Well, honestly, the “good for you” part is nice, but I just love the versatility of coconut and of course the taste.  I was looking for a recipe for whipped cream made from something other than heavy cream when I came across this recipe for coconut whipped cream.  It looked so easy so I just had to give it a go!

straw and whipped creamIsn’t it beautiful!  Now, it does not taste like the whipped cream that you know, so don’t expect it to, but boy is the flavor delicious.  The best thing about it is that you need very little sweetener to make it taste good.  It was really the perfect pairing for these strawberries.  I think it will replace regular whipped cream in my house.  I can’t wait to make pumpkin pie!  I will let you know how that turns out!

COCONUT WHIPPED CREAM

1 can full-fat coconut milk, refrigerated overnight

1-2 Tbs. maple syrup 

1/4 tsp pure vanilla extract

Place the coconut milk in the can in the refrigerator and let sit for at least 3 hours, but better overnight.  When removing from the refrigerator, try not to agitate the can. Open the can of coconut milk and scoop the top layer of white, fatty goodness into a decent sized mixing bowl (discard the coconut water or save it for smoothies). Blend the chunks of coconut milk with a hand mixer on high-speed for 15-20 seconds, just until the mixture turns to liquid. Add the maple syrup slowly (amount depends on how sweet you like it) and mix until combined. Add the vanilla extract and blend on high-speed for 1-2 minutes, until light and creamy. Whipped cream is best served immediately, but can be stored in an air tight container for up to three days. It will harden in the fridge, so when ready to serve, simply blend with a hand mixer on high-speed until creamy again.

Yield: about 1 1/4 cups

Kitchen Experiments – Buckwheat Applesauce Cake

I had no idea when I started to experiment with recipes for this ALCAT diet how to bake things without eggs. I always imagined that the baked items would not be as light and fluffy as their egg counterparts, but I will admit that I was wrong!  This is the third, fourth or fifth time that I have made this recipe over the past six months and I am thrilled every time I bake it and see it rise to the top of the pan.

The other thing that I am thrilled with is the flavor of buckwheat flour that is freshly ground from raw buckwheat groats.  (I think that I have mentioned in a previous post that I bought a Vitamix machine specifically so that I could grind my grains into flour and I am not sorry that I spent the money.  I love it! When I eat my freshly baked item and I think that I made it all with the freshest ingredients that I could find, it really makes me quite happy!  It’s the small things that do it for me!)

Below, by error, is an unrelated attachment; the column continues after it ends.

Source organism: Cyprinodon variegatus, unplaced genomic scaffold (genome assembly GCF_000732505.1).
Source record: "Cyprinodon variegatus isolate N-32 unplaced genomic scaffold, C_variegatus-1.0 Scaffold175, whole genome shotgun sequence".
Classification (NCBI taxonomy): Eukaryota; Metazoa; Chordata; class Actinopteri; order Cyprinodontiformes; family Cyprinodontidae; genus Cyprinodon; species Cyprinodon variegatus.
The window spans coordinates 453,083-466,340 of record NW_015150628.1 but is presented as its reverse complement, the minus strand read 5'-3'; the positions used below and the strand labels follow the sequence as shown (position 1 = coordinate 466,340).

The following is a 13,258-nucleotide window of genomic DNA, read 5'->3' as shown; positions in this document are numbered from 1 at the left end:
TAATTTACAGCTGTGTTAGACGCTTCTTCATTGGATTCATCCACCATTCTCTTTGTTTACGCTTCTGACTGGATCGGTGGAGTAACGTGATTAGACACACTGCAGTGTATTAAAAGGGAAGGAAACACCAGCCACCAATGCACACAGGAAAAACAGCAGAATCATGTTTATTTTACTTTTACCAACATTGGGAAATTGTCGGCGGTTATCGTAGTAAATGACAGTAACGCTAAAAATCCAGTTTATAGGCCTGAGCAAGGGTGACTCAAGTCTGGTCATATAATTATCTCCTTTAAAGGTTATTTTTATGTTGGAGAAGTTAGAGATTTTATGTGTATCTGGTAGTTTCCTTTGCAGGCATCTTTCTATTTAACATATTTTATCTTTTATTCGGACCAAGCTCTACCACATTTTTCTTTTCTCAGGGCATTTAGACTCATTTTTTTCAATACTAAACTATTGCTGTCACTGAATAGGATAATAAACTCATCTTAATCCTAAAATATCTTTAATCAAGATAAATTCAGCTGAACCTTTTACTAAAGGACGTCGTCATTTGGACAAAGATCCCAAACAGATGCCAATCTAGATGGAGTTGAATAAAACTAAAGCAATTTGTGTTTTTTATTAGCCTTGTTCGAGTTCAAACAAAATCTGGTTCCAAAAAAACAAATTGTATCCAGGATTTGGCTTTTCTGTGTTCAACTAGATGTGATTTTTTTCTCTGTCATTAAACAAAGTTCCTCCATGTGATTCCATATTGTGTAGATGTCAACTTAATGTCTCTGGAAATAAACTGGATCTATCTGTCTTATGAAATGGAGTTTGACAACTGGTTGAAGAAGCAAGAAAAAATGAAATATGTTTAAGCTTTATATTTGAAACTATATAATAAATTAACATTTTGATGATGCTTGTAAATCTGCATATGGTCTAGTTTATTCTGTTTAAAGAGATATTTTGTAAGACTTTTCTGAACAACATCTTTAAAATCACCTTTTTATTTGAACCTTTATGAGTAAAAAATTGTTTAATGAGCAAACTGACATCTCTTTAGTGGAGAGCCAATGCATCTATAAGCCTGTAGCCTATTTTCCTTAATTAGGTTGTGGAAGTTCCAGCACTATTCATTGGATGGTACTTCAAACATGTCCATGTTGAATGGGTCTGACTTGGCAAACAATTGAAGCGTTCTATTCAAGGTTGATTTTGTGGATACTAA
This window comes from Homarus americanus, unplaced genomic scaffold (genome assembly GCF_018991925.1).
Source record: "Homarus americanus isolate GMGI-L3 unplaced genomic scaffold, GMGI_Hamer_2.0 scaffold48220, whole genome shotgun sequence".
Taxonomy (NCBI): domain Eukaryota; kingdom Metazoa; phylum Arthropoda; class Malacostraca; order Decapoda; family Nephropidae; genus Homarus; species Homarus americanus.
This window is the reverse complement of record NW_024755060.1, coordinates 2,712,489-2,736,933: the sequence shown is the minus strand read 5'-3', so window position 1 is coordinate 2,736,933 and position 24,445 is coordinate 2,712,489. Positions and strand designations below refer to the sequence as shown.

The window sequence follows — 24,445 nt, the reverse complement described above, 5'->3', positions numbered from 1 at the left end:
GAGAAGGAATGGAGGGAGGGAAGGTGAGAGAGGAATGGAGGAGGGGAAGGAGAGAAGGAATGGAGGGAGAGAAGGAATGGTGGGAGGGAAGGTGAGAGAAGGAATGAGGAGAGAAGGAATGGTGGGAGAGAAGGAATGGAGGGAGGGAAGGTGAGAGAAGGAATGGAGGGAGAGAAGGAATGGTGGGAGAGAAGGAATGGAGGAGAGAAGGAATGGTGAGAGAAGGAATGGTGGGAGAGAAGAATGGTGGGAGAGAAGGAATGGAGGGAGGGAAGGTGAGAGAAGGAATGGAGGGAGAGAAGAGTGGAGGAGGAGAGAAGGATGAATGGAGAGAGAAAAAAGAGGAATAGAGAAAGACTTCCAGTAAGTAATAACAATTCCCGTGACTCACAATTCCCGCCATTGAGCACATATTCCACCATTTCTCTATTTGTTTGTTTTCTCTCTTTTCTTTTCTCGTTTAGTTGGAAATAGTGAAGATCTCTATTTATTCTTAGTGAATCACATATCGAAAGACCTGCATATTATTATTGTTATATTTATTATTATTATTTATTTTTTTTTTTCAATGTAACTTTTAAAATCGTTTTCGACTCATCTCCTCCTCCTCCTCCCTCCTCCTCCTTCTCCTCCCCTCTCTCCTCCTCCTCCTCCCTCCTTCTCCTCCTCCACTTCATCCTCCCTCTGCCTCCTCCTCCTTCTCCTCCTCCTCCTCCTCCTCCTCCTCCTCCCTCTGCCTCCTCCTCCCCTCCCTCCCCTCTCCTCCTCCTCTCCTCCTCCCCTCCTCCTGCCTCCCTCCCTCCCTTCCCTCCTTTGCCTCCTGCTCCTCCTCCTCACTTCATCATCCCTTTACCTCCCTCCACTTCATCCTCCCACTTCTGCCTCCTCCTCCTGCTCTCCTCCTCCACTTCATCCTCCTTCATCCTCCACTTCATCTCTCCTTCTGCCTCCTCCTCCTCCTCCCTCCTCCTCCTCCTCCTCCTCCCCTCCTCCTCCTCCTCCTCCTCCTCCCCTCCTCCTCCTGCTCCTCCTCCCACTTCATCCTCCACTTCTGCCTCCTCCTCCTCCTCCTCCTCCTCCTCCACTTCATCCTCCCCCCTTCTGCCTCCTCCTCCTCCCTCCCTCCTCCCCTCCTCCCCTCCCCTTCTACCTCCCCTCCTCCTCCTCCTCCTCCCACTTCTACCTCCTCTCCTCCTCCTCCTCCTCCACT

raw groats (Raw Buckwheat Groats)

Buckwheat flour that you buy at the store must be ground from toasted buckwheat because it is very dark in color and has a very distinct flavor.  I tried making 100% buckwheat pancakes with flour from the bag and they had a very strong buckwheat flavor that really did not appeal to me.  It was only when I saw the raw buckwheat groats at Earthlight Natural Foods that I realized there were the raw and the roasted.

Buckwheat is not wheat, nor is it related to wheat nor is it even a grain or a cereal. It is gluten-free and derived from the seeds of a flowering plant so technically I think that you would consider Buckwheat a fruit. This is a great recipe to make in a pan like cornbread or in muffin tins.  It is a very tasty breakfast bread delicious when spread with almond butter.  Enjoy!

buckwheat cake

Buckwheat Applesauce Cake

1 ½ c. Buckwheat Flour (ground white buckwheat)
½ c. Almond Meal
1 tsp. baking soda
1 tsp. baking powder
¼ tsp. salt
1 tsp. xanthan gum
2 Tbs. arrowroot powder
1 tsp. cinnamon
 
1 c. applesauce
¼ c. applebutter
½ c. sweetener (Agave Syrup, Maple Syrup)
1 Tbs. oil
¼ c. water

 Preheat oven to 350oF.

Combine dry ingredients in a medium bowl.  In a small bowl, combine wet ingredients.  Place wet and dry ingredients in a food processor and process until mixed.  Pour into an oiled 8”x8” square pan.

Bake for 30 minutes.

Spring Time Recipes for the Wood Element